Adamec rolled out the Learn@IBM program in 2018, and since then it’s been adopted by dozens of institutions including York University, Mohawk College, Bow Valley College, SAIT, NAIT, Holland College, and Vanier College, to name a few. Classes are often filled to capacity or over-subscribed, and students credit the courses for helping them land their dream jobs.

Since its rollout, Adamec says IBM Canada has delivered more than 3,000 microcredentials to students who have taken their courses.

Meeting the needs of higher education

The education space has undergone a radical transformation in the last five years. First because of evolving student needs and increased demand for newer tech-focused curriculum, then because the pandemic forced a rethink of how and where people attend post-secondary institutions.

While the hybrid classroom is now more commonplace, colleges and universities still face pressure to deliver curriculum that is in line with what students need in today’s workforce, and that is a real challenge.

This stems from the fact that a university or college course needs to be approved by a government ministry, which can take years. The process typically requires at least one full-time person to prepare a curriculum for ministry approval, and it can cost more than $1 million per course when all is said and done. As a result, some colleges and university programs opt for a standardized approach so students achieve a minimum set of skills that correspond to the industry or sector.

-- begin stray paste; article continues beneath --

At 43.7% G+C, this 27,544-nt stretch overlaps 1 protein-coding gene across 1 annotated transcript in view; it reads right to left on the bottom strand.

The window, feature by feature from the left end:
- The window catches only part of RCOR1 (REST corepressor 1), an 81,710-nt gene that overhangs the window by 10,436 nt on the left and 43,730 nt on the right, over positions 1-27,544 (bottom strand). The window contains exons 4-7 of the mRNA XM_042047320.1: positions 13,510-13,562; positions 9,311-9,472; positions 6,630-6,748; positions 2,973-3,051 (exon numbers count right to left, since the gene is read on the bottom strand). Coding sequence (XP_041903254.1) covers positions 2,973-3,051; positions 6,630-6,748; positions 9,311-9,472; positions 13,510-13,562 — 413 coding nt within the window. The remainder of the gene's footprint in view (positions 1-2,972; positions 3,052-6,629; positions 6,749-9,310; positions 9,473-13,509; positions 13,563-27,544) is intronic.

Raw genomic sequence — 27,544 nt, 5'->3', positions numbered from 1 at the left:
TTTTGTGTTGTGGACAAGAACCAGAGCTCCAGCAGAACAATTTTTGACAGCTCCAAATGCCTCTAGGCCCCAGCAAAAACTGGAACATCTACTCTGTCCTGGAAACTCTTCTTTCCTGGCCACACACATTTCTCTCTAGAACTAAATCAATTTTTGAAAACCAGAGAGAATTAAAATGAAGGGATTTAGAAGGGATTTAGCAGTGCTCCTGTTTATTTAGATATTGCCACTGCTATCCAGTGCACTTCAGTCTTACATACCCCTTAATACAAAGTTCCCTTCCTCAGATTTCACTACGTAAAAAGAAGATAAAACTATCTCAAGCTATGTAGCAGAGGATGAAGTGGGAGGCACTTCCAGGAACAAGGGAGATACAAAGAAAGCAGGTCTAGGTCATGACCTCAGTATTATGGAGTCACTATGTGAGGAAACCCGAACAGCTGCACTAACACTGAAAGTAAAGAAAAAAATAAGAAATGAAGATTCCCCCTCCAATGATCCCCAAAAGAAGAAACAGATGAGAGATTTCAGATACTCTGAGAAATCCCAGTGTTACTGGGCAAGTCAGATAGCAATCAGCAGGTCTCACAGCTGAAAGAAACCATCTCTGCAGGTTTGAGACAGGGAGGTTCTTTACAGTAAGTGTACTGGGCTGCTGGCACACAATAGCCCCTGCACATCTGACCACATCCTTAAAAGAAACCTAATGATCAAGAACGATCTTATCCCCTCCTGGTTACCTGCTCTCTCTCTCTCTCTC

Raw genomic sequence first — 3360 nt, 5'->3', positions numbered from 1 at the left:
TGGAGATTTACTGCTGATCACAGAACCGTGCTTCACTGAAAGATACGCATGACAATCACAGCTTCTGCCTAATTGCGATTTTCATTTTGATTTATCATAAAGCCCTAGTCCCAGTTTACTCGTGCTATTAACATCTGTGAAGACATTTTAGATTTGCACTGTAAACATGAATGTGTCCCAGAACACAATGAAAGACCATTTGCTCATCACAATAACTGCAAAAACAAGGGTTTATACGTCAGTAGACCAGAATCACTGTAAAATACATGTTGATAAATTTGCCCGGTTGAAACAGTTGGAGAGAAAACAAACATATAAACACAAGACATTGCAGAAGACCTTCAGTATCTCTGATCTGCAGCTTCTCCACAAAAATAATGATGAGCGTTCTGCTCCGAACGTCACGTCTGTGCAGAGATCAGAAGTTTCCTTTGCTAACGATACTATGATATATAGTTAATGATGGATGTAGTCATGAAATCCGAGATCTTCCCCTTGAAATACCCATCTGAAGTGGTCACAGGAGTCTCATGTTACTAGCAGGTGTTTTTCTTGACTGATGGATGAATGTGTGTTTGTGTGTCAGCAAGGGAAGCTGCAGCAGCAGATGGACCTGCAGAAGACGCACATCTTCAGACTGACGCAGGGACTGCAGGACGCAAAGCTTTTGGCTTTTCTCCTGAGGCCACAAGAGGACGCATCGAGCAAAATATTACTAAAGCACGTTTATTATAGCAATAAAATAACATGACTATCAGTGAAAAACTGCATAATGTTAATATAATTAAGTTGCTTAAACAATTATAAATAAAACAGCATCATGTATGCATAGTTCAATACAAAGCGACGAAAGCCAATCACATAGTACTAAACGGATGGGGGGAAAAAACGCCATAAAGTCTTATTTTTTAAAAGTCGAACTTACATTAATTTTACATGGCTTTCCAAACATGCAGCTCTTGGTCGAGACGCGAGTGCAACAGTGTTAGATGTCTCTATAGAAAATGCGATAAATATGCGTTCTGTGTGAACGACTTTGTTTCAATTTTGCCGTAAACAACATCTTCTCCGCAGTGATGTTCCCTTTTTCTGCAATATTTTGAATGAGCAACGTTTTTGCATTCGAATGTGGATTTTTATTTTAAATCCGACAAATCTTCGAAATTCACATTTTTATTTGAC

It’s no wonder that many professors will teach the same material, without extensive updates, for 5-7 years.

When Adamec designed the Learn@IBM program, she knew it had to meet ministry approval, it needed to provide students with real-world skills that are current, and it had to be done faster and cheaper than traditional means.

Adamec and her team positioned IBM to be more of a business partner than just a solutions provider. With on-staff personnel who develop course curriculum for higher ed, academic partners don’t need to bear the cost or burden of full-time staff to manage curriculum development. And because IBM has a team of technical experts, the enterprise-level software offering can be paired with curriculum to deliver a cutting-edge, up-to-date learning experience.

These academic solutions are updated frequently, and delivered to universities at a huge cost savings, functioning more like a Software as a Service (SaaS) offering. By flipping the standard, slower model of curriculum development on its head, Adamec and her team deliver subscription-based, digital solutions that’ll help schools and learners better access tech skills to fill a desperate workforce need.

Bringing the classroom to WeaveSphere

With huge success across the Canadian academic landscape, Adamec will bring the Learn@IBM experience to the WeaveSphere technology conference happening in November.

Attracting industry leaders, academics and developers, WeaveSphere is an innovation event taking place Nov 15-17 in Toronto. 

As part of the conference’s Education Day, developed by Adamec, high school, undergraduate, and graduate students will have the opportunity to participate in a full day bootcamp on Design Thinking, a problem-solving methodology that first identifies the end result and stakeholders. Even more, students will earn an IBM MyLearning microcredential at the end of the course. The course will be open twice, with 80 spots each session.